Village, home of the Kapnismata
Tala's main claim to fame
is the Kapnismata, (meaning incenses or smokes), also
known as the Tala Holy Tree. These trees reach a
maximum height of only 10 metres and are crowned
by palm-like leaves.
They are the only trees of this
kind in the whole of Cyprus and in the Middle East.
Attempts have been made to transplant and grow them
elsewhere but have always failed. So, the "Kapnismata"
(amber trees, Liquidambar Styraciflua) are the only
ones of their kind and are to be found only in the
region of Tala.
Tradition states that St. Neofytos
brought them to Tala when returning from the Holy
Land, a logical explanation for their strange name
can be traced to the fact that the bark of this tree
secretes a type of tar that is used in churches, as
incense instead of frankincense.
The church of Agia Ekaterini (St. Catherine) of the
15th/16th century is an important mediaeval monument
of the village, whilst quite close to the village,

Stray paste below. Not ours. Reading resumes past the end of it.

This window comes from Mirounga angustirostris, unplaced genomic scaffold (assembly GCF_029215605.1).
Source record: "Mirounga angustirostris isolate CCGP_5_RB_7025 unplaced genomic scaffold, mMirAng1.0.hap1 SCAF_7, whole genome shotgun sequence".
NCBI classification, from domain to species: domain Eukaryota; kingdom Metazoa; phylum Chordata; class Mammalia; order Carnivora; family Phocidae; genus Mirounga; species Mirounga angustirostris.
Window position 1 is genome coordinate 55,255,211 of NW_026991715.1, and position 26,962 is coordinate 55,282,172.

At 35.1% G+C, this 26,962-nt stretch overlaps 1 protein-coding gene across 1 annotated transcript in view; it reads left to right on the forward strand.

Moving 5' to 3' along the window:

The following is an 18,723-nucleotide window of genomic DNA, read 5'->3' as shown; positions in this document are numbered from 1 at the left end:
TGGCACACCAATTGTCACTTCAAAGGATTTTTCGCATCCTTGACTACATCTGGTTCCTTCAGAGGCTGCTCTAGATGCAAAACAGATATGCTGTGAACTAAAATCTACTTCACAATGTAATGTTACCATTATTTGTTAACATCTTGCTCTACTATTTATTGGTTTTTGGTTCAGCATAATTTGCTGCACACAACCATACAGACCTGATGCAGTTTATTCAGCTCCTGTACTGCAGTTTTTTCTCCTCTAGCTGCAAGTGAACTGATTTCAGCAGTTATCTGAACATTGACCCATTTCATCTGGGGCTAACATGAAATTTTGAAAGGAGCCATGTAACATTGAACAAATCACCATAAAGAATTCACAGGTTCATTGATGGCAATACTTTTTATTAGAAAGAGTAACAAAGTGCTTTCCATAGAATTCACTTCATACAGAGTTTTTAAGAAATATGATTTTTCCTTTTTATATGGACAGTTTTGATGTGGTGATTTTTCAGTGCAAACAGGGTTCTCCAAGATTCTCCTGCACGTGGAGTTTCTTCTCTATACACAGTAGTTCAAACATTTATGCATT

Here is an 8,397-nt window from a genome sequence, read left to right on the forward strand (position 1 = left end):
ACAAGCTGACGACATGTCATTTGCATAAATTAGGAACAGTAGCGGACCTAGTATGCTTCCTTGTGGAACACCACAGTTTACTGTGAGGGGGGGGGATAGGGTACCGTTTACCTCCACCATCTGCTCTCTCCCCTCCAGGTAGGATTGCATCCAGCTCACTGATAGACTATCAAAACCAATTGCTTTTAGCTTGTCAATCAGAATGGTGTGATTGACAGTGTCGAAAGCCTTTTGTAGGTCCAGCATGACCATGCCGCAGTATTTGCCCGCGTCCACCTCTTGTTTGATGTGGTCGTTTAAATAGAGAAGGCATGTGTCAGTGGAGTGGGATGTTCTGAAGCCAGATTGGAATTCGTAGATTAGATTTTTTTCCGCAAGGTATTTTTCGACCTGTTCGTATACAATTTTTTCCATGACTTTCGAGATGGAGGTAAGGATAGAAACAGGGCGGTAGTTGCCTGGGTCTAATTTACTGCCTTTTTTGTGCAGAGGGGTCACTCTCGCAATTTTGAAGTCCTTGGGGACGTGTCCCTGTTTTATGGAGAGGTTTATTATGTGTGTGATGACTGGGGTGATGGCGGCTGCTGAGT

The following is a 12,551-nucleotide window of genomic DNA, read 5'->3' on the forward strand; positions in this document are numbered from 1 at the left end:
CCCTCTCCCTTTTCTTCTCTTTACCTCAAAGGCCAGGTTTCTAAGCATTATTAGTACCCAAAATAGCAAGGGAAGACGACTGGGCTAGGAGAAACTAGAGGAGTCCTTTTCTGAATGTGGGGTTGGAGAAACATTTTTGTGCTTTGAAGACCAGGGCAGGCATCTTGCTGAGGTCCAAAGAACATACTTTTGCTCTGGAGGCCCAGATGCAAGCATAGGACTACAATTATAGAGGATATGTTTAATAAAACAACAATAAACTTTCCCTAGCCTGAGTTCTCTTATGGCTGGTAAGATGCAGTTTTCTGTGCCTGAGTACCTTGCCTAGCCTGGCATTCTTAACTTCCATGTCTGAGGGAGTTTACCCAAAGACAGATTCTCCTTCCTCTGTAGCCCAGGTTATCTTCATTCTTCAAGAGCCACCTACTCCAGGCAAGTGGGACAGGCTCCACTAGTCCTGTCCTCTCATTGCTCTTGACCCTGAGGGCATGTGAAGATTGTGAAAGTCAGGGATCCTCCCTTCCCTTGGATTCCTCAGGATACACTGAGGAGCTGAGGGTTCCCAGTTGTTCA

stands the monastery of Agios Neofytos, which over
the years has had a significant influence on various
aspects in the life and activity of the village.
golf at the Tsada golf course being
only 10 minutes away, and with the Aphrodite Hills
and Secret Valley
golf course being only 25 minutes
away, the Tala area is rich for golfing fanatics.
Golf Course & Country Club
Not only Tsada Golf Course, but Secret
Valley Golf and Country Club and Aphrodite Hills are easily reached
from Tala village .
Within its administrative boundaries, the village connects to the
monastery of “Agios Neofytos” in the northeast (about
2 kilometres away), and in the south it connects with
the village Emba (about 4 kilometres distant)
The Asprokremmos dam,
and the various wells in Tala village help irrigate
the vast amounts of grapevines (wine-making and table
grape varieties), locust, olive, almond, and walnut
trees, citrus fruits (orange trees, lemon trees),
cereals, forage plants, vegetables, and the many banana
trees that are cultivated in the region.
In medieval sources, the village is not mentioned, however its name
is considered to come from the time of domination by the Franks,
probably from the D’Avila family, (a known influential family
at that time). More than likely from Peter D’Avila, who, became
Lord Chamberlain of Cyprus in 1473 and took land and properties in
the district of Pafos ( Paphos ), or possibly from Anthony D’Avila
who served for a time as the Governor of Pafos (Paphos).
Tala village is proving exceedingly popular with British property
buyers looking to relocate to the Paphos region.